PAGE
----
- Doop – Doop – 3 weeks, March 13th to April 2nd
A strong contender for the worst musical track to ever come out of The Netherlands, Doop (by the imaginatively titled group of the same time) takes the form of an (almost) instrumental that blends together a 1920s Charleston style instrumental with a house beat and the results are so obnoxious that it will make you despise everything that came out of the Roaring Twenties. All of the instruments are incredibly annoying, with the tune that the trumpet, saxophone and clarinet among others play being absolutely inane and repetitive, whilst the instruments all sound absurdly squeaky and rather flat. This leads to possibly the worst use of jazz instruments on a song that I can think of. And shockingly that’s not the most annoying bit of Doop; the entrance of the “vocals” at around about the one and a half minute song transforms this song into atrocious as a high pitched and obnoxious female voice chants out the titular nonsense word over and over ad nauseum until your brain is fried by just how annoying it is. These all add up to create an utter cacophony of awful music, a track that’s perhaps the worst dance song to top the charts since Jive Bunny and The Mastermixers and a track that makes the music of the twenties sound off putting. Good job.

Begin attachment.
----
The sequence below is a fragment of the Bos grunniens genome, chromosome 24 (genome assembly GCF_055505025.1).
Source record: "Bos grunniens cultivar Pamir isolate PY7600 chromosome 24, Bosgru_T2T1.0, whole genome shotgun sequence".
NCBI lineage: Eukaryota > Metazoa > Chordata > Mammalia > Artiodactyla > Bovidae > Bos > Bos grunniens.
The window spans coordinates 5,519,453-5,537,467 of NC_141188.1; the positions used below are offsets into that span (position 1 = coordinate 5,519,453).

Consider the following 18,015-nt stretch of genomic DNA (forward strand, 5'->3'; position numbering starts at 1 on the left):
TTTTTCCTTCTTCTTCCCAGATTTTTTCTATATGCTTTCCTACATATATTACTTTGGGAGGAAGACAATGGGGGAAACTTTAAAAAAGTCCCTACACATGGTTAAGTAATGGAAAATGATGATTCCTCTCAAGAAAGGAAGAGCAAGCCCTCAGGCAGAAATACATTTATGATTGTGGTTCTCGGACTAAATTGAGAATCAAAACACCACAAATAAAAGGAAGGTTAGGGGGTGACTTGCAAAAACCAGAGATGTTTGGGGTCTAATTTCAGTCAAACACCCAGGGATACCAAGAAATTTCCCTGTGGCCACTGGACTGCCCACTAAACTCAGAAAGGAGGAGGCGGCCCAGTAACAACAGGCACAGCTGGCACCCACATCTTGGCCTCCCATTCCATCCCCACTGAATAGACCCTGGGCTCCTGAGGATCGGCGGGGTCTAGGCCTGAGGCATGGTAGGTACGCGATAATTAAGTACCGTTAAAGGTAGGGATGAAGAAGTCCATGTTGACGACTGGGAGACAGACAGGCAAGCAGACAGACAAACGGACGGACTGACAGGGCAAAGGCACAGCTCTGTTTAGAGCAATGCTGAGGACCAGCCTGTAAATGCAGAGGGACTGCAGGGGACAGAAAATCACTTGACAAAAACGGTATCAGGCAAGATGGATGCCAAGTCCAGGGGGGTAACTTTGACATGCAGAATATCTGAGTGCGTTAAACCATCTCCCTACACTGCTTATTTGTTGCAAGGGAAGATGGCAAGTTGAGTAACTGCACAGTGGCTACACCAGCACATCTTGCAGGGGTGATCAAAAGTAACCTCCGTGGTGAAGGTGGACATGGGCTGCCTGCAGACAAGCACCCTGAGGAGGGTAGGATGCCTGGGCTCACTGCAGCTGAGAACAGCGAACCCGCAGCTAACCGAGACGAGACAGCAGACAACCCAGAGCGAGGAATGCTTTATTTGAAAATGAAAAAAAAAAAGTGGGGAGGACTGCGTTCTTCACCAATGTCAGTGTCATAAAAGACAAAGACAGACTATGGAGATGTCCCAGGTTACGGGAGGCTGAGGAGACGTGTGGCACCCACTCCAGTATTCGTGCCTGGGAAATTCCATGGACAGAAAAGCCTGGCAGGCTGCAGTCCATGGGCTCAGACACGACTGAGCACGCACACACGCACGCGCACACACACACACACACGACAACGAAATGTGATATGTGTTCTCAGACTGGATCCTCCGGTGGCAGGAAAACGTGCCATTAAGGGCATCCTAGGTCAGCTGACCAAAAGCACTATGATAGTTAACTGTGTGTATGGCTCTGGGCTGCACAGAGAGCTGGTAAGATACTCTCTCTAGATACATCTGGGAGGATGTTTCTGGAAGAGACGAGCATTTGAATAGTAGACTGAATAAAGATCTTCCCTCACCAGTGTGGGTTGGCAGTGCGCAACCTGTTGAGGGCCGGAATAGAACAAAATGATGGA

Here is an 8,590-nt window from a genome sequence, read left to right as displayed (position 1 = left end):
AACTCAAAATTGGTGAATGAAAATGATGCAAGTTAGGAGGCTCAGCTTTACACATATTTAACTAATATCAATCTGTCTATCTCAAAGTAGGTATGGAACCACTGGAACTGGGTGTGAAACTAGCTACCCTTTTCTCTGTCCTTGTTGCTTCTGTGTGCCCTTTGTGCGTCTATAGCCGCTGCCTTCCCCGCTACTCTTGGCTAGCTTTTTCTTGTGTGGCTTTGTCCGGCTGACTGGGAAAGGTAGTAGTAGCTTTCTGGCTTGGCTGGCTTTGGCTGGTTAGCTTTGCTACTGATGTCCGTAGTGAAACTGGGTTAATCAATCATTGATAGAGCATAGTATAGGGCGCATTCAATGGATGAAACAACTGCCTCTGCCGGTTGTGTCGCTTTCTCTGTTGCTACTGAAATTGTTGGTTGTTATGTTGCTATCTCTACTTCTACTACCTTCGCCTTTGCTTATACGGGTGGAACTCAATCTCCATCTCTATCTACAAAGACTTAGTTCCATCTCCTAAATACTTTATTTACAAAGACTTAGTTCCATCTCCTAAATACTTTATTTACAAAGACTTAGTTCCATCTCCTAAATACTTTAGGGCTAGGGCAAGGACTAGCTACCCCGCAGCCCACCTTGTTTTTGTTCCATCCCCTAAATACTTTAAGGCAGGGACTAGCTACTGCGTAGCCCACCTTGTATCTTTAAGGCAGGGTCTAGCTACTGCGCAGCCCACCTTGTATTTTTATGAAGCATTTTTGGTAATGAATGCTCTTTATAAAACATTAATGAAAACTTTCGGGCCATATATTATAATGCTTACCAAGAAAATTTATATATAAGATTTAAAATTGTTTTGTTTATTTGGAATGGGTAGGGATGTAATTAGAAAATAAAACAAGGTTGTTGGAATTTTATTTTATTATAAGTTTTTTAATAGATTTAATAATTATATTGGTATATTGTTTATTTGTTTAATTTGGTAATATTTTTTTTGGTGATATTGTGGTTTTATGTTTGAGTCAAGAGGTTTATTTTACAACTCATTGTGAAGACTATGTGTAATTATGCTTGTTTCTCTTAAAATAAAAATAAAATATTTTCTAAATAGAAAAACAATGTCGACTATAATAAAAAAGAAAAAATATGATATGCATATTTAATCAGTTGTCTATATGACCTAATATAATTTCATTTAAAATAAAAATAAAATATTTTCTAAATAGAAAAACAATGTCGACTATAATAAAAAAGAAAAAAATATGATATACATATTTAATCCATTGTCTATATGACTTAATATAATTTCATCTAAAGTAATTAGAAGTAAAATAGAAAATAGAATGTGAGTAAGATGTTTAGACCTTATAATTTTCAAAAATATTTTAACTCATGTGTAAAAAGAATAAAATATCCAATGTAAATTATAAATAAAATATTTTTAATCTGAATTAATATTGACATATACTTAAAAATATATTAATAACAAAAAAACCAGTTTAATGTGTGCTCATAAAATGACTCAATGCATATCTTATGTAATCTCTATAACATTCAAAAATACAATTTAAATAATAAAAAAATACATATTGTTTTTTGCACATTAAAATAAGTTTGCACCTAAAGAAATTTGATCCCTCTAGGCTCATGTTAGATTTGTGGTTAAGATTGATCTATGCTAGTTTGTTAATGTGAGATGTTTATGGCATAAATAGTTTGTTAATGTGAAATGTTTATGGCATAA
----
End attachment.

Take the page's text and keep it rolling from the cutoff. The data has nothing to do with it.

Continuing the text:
- Everything Changes – Take That – 2 weeks, April 3rd to April 16th
Everybody knows how Robbie Williams became the breakout member of Take That upon its dissolution thanks to his infectious and charismatic attitude blending with upbeat and exciting pop songs that often displayed his energy and enthusiasm. During his time with Take That he hadn’t quite gone all the way with his compelling presence but he certainly doesn’t do too badly for himself with his biggest known song within the band. He delivers the lyrics of Everything Changes with his compelling drawl rather well and makes the song, which is overall pretty much just a standard love song in its content, a fun number to listen to and gives it a genuine feel. Musically the song’s upbeat and exciting enough with a high energy disco beat and the pounding keyboards, whilst a saxophone solo proves to be a pretty solid addition to the song. This adds up to a song that’s another fun entry into the back catalogue of Take That and gives an early hint to how well Robbie would do when he struck out on his own.